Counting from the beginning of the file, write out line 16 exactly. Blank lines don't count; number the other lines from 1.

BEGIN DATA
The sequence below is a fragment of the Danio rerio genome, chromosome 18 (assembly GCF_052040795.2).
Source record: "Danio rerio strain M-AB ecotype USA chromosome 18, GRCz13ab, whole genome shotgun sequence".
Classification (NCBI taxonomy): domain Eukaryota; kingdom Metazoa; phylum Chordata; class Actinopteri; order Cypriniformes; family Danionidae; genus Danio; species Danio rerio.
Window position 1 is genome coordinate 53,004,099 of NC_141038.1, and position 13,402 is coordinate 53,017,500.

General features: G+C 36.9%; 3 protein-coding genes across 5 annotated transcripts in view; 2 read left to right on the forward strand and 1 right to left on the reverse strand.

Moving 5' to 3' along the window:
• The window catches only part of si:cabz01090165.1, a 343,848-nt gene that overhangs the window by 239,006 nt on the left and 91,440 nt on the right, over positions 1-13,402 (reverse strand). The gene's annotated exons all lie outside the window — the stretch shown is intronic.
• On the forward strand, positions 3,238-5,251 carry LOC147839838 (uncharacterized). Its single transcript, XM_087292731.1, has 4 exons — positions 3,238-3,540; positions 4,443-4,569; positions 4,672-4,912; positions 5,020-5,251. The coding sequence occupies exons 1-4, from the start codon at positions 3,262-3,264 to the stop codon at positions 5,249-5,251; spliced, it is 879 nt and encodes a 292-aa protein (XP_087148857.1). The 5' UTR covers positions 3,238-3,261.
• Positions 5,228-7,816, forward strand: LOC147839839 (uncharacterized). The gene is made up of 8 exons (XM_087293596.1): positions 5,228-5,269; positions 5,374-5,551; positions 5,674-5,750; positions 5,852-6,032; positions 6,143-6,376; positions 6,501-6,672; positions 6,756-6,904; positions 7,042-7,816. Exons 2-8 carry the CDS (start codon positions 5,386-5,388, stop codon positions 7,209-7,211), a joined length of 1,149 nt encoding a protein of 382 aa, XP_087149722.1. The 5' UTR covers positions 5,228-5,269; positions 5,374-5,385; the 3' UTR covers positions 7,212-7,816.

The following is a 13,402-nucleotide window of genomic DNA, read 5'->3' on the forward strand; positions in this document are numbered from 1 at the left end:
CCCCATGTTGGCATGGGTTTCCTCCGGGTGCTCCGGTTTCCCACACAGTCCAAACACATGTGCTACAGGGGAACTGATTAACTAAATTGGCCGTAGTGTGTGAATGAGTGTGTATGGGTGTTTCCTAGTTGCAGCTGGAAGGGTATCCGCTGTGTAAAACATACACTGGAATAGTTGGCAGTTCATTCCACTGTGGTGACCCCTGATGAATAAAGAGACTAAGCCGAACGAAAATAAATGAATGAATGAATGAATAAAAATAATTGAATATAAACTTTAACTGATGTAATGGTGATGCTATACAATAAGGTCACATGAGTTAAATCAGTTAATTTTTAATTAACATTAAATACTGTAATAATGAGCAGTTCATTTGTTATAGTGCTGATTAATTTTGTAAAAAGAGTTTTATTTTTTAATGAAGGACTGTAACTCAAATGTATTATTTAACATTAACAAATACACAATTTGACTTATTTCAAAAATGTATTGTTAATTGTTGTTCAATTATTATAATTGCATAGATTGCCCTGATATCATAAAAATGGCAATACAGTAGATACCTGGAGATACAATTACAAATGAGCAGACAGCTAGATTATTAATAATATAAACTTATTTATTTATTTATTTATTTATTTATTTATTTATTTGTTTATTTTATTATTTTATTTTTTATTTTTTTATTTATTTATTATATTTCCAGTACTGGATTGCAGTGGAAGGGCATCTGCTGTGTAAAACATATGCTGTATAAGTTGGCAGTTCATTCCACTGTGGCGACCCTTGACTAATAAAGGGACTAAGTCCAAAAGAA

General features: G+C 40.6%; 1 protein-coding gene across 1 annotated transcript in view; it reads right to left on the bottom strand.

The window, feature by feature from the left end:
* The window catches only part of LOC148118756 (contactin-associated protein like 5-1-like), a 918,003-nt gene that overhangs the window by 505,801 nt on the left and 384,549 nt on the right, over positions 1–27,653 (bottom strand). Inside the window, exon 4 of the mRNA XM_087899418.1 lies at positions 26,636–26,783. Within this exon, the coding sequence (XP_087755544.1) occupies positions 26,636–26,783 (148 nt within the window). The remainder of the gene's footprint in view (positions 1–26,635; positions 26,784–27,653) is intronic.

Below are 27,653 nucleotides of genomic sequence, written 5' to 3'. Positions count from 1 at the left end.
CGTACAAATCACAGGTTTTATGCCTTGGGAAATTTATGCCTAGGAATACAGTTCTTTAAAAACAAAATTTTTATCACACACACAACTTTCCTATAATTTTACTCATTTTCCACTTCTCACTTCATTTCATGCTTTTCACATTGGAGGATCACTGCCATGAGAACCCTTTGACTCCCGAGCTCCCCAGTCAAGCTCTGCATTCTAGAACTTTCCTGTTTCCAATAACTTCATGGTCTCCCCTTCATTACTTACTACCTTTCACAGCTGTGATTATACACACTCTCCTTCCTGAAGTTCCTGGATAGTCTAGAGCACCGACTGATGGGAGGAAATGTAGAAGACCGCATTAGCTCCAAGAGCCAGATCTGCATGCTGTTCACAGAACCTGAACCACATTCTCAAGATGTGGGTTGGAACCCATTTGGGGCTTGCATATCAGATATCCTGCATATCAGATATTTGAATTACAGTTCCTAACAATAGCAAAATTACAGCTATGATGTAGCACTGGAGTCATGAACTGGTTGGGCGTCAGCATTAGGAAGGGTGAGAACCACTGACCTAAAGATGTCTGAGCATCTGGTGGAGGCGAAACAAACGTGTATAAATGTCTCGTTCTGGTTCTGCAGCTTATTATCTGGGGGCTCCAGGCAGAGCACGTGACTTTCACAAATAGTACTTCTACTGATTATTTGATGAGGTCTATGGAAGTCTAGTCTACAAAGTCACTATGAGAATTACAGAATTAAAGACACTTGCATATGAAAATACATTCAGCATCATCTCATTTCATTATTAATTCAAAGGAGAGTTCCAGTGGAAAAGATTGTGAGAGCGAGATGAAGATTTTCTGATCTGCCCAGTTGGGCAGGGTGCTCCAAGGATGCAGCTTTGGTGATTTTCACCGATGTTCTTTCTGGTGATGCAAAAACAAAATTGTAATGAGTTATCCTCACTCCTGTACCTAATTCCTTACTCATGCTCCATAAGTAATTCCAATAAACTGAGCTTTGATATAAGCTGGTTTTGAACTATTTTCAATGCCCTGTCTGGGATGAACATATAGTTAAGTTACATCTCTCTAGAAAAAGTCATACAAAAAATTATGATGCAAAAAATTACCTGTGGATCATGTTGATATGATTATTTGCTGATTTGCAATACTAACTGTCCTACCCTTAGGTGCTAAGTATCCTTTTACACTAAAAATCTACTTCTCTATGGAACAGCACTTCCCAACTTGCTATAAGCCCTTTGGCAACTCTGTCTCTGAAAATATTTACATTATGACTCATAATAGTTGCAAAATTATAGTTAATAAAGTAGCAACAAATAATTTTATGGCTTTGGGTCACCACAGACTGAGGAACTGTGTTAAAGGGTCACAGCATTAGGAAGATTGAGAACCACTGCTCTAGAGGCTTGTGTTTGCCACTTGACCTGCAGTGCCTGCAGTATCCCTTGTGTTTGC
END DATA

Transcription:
CGTACAAATCACAGGTTTTATGCCTTGGGAAATTTATGCCTAGGAATACAGTTCTTTAAAAACAAAATTTTTATCACACACACAACTTTCCTATAATTTTACTCATTTTCCACTTCTCACTTCATTTCATGCTTTTCACATTGGAGGATCACTGCCATGAGAACCCTTTGACTCCCGAGCTCCCCAGTCAAGCTCTGCATTCTAGAACTTTCCTGTTTCCAATAACTTCATGGTCTCCCCTTCATTACTTACTACCTTTCACAGCTGTGATTATACACACTCTCCTTCCTGAAGTTCCTGGATAGTCTAGAGCACCGACTGATGGGAGGAAATGTAGAAGACCGCATTAGCTCCAAGAGCCAGATCTGCATGCTGTTCACAGAACCTGAACCACATTCTCAAGATGTGGGTTGGAACCCATTTGGGGCTTGCATATCAGATATCCTGCATATCAGATATTTGAATTACAGTTCCTAACAATAGCAAAATTACAGCTATGATGTAGCACTGGAGTCATGAACTGGTTGGGCGTCAGCATTAGGAAGGGTGAGAACCACTGACCTAAAGATGTCTGAGCATCTGGTGGAGGCGAAACAAACGTGTATAAATGTCTCGTTCTGGTTCTGCAGCTTATTATCTGGGGGCTCCAGGCAGAGCACGTGACTTTCACAAATAGTACTTCTACTGATTATTTGATGAGGTCTATGGAAGTCTAGTCTACAAAGTCACTATGAGAATTACAGAATTAAAGACACTTGCATATGAAAATACATTCAGCATCATCTCATTTCATTATTAATTCAAAGGAGAGTTCCAGTGGAAAAGATTGTGAGAGCGAGATGAAGATTTTCTGATCTGCCCAGTTGGGCAGGGTGCTCCAAGGATGCAGCTTTGGTGATTTTCACCGATGTTCTTTCTGGTGATGCAAAAACAAAATTGTAATGAGTTATCCTCACTCCTGTACCTAATTCCTTACTCATGCTCCATAAGTAATTCCAATAAACTGAGCTTTGATATAAGCTGGTTTTGAACTATTTTCAATGCCCTGTCTGGGATGAACATATAGTTAAGTTACATCTCTCTAGAAAAAGTCATACAAAAAATTATGATGCAAAAAATTACCTGTGGATCATGTTGATATGATTATTTGCTGATTTGCAATACTAACTGTCCTACCCTTAGGTGCTAAGTATCCTTTTACACTAAAAATCTACTTCTCTATGGAACAGCACTTCCCAACTTGCTATAAGCCCTTTGGCAACTCTGTCTCTGAAAATATTTACATTATGACTCATAATAGTTGCAAAATTATAGTTAATAAAGTAGCAACAAATAATTTTATGGCTTTGGGTCACCACAGACTGAGGAACTGTGTTAAAGGGTCACAGCATTAGGAAGATTGAGAACCACTGCTCTAGAGGCTTGTGTTTGCCACTTGACCTGCAGTGCCTGCAGTATCCCTTGTGTTTGC